Egypt's cabinet has finalised its 2012/13 LE538 billion state budget with a deficit reaching LE160 billion, a 20 per cent increase on last year's estimates, state owned Al-Ahram daily reported on Monday.
A ministerial commission will have been assigned to review the draft budget before submitting it to the parliament in the coming few days.
Kamal El-Ganzouri, the interim prime minister appointed in November 2011, finished reviewing the budget which is said to aim at stimulating economic growth to reach 3.5 per cent annually and achieving social justice.
The figures published in Al-Ahram, however, did not specify the size of investments in the new budget.
The deficit increased by 20 per cent compared to last year's original LE134 billion estimated deficit, which was later revised to LE144 billion. Deficit to total expenditure reached 30 per cent in 2012/3 versus 27 per cent in 2011/2.
Total revenues are estimated to reach LE377 billion, an increase of 8 per cent. Expenditures will edge to LE538 billion, which translates into 10 per cent growth, Al-Ahram reported quoting an anonymous source in the Egyptian Ministry of Finance.
Such growth in revenues and expenditures are inline with inflation figures which averaged 9-10 per cent during the year.
On the expenditure side, three main items, subsidies, wages and interest payments make up 80 per cent of total government expenses.
Subsidies and social benefits were set at LE158 billion, a level similar to that of 2011/12. However, the difference, according to the source, will be in structure of the item.
Subsidies on supply products, which include food items and bread, increased by LE6 billion to reach LE25 million. Whereas, subsidies on petroleum products saw cuts of LE15 billion, coming to LE80 billion, due to the implementation of the new coupon system of distributing butane cylinders and petrol.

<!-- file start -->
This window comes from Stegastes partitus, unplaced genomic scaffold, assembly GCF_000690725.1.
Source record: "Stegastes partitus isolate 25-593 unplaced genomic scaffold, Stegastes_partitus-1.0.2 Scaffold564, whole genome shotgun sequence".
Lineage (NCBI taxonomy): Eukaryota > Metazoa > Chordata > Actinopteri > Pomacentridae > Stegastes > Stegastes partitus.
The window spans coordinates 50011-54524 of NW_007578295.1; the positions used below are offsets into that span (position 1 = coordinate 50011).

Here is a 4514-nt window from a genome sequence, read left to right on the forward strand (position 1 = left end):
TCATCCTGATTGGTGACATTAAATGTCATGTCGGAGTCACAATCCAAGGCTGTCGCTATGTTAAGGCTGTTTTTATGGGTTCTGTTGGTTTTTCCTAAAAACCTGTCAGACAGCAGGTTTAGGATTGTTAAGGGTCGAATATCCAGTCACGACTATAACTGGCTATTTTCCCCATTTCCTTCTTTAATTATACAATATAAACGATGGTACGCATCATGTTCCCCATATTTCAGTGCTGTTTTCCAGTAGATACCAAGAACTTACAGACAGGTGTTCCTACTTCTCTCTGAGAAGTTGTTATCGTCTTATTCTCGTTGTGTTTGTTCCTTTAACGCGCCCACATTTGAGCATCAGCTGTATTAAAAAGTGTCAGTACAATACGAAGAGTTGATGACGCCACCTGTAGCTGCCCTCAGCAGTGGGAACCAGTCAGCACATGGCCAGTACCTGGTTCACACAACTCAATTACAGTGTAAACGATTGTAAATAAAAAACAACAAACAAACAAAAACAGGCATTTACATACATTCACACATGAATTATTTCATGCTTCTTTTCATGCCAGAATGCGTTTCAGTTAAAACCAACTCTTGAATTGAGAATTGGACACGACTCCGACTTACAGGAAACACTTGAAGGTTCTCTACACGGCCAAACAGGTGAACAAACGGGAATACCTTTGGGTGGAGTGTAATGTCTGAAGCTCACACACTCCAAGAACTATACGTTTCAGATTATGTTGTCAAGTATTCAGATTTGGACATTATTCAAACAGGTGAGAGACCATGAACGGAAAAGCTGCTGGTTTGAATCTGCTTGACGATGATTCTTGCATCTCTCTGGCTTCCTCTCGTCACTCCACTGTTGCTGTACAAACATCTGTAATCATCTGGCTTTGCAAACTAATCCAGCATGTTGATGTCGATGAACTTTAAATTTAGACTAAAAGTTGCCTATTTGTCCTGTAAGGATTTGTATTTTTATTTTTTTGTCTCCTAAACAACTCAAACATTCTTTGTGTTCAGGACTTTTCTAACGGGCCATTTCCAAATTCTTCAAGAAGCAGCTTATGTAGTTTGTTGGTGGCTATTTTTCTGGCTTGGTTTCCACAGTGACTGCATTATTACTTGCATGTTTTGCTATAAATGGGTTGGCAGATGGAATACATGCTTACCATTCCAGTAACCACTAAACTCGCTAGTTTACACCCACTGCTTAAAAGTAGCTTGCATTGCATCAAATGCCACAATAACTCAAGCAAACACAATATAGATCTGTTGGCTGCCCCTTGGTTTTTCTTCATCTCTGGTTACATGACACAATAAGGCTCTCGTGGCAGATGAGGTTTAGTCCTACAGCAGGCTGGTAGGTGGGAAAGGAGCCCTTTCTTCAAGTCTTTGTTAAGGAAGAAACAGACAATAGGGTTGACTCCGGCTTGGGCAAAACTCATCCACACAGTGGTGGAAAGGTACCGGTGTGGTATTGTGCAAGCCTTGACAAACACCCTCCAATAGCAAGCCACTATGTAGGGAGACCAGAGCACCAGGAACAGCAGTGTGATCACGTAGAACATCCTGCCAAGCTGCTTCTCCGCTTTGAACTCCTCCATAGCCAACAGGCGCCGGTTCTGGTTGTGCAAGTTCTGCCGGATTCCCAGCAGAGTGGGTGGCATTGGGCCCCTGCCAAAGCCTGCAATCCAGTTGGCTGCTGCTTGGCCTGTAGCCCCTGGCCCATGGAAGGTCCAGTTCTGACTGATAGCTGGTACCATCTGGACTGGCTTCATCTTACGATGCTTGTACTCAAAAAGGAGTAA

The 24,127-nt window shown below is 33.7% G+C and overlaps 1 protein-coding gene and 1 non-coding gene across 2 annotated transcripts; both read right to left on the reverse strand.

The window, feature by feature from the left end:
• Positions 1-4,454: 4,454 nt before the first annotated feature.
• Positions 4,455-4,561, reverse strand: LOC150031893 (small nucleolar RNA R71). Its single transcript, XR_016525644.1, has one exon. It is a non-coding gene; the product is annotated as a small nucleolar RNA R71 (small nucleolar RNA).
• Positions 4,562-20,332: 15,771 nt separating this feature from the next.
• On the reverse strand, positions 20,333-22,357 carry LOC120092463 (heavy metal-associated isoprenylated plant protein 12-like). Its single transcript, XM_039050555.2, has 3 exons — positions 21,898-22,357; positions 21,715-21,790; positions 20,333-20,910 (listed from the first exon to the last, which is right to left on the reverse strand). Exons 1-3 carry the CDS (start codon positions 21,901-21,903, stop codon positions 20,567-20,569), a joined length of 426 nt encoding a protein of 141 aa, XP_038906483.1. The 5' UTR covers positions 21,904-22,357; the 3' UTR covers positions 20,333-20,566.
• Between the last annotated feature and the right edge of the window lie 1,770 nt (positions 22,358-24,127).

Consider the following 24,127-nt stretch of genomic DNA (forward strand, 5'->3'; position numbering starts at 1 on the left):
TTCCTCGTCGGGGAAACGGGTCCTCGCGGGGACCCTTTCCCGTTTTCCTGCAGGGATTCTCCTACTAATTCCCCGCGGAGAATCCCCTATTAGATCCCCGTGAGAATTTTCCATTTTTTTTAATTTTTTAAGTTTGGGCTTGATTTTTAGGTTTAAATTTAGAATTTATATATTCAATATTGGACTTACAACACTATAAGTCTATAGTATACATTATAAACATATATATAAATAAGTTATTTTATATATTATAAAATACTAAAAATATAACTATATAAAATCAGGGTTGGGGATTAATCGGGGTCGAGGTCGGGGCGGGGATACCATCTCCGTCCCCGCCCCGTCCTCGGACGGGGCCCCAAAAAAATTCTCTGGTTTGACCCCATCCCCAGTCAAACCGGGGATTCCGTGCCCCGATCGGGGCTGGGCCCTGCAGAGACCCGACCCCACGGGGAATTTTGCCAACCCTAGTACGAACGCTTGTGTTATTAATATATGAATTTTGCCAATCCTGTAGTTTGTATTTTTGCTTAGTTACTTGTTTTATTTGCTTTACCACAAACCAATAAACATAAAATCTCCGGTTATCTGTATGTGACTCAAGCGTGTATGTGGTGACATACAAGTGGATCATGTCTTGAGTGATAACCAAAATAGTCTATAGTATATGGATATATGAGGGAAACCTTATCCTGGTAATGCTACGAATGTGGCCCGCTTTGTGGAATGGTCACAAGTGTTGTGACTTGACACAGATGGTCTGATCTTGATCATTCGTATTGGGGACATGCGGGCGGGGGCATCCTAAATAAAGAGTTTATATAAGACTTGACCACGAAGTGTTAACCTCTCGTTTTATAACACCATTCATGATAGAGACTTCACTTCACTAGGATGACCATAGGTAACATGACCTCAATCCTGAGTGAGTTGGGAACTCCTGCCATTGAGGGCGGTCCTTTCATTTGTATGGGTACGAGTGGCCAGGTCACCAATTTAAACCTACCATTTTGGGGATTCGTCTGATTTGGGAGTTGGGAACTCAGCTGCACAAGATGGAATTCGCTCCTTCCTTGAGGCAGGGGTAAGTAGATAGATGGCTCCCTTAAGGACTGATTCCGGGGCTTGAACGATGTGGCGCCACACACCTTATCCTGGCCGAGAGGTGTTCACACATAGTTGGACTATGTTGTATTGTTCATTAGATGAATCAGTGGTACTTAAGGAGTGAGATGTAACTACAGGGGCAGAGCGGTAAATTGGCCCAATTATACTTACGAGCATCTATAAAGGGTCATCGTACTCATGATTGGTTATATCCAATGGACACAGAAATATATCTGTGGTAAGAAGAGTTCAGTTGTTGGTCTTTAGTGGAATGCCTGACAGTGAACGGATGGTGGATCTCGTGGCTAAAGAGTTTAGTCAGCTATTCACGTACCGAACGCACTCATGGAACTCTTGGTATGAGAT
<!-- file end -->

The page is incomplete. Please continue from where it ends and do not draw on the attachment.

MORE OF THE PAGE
Government wages and salaries were assigned LE135 billion in the 2012/13 budget versus LE118 billion in 2011/12. The increase is driven by an expected 10 per cent increase in the salaries of the 6 million employees working in the government's administrative arm.
Interest on the domestic and foreign debt reached LE136 billion a growth of one third reflecting the heavy borrowing Egypt's government has been undertaking and the continuously rising yields on government bills and bonds.
Income Tax revenues, on the other hand, are expected to increase by 11 per cent on the 2011/12 budget to reach LE145 billion. Sales tax is also seen to grow by 13 per cent at LE80 billion. Customs revenues are set to grow by LE1 billion, making the total LE19 billion.
The rest of tax revenues, which are generated through different stamp duties and other charges, reached LE13 billion.
Non-tax revenues rose to a total of LE121 billion, out of which LE113 billion was from the Suez Canal, Petroleum Authority and the Central Bank.
A ministerial source said that the new budget aims to stimulate the economy through incentives to get suspended economic activity moving again. Growth rates are targeted to reach 3.5 per cent versus 1.8 per cent last tax year.